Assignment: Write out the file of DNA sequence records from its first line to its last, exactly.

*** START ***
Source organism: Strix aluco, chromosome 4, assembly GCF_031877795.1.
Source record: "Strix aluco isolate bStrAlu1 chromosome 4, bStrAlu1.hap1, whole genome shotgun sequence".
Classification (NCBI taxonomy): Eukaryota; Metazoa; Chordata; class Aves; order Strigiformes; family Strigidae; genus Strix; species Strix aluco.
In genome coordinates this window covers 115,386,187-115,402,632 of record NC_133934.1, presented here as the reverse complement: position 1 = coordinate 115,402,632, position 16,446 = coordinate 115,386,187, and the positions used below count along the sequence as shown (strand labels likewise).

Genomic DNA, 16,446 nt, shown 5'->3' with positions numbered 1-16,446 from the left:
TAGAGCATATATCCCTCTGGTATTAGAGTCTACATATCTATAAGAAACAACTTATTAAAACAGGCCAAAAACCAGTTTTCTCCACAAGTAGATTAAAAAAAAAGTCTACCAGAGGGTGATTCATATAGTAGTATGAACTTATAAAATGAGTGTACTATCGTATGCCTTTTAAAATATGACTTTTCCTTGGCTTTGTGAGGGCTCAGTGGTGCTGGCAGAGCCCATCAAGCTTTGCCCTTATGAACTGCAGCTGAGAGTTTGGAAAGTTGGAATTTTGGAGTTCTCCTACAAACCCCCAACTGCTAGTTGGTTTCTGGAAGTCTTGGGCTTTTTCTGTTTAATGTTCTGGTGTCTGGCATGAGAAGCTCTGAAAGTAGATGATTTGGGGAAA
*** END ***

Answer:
Source organism: Strix aluco, chromosome 4, assembly GCF_031877795.1.
Source record: "Strix aluco isolate bStrAlu1 chromosome 4, bStrAlu1.hap1, whole genome shotgun sequence".
Classification (NCBI taxonomy): Eukaryota; Metazoa; Chordata; class Aves; order Strigiformes; family Strigidae; genus Strix; species Strix aluco.
In genome coordinates this window covers 115,386,187-115,402,632 of record NC_133934.1, presented here as the reverse complement: position 1 = coordinate 115,402,632, position 16,446 = coordinate 115,386,187, and the positions used below count along the sequence as shown (strand labels likewise).

Genomic DNA, 16,446 nt, shown 5'->3' with positions numbered 1-16,446 from the left:
TAGAGCATATATCCCTCTGGTATTAGAGTCTACATATCTATAAGAAACAACTTATTAAAACAGGCCAAAAACCAGTTTTCTCCACAAGTAGATTAAAAAAAAAGTCTACCAGAGGGTGATTCATATAGTAGTATGAACTTATAAAATGAGTGTACTATCGTATGCCTTTTAAAATATGACTTTTCCTTGGCTTTGTGAGGGCTCAGTGGTGCTGGCAGAGCCCATCAAGCTTTGCCCTTATGAACTGCAGCTGAGAGTTTGGAAAGTTGGAATTTTGGAGTTCTCCTACAAACCCCCAACTGCTAGTTGGTTTCTGGAAGTCTTGGGCTTTTTCTGTTTAATGTTCTGGTGTCTGGCATGAGAAGCTCTGAAAGTAGATGATTTGGGGAAA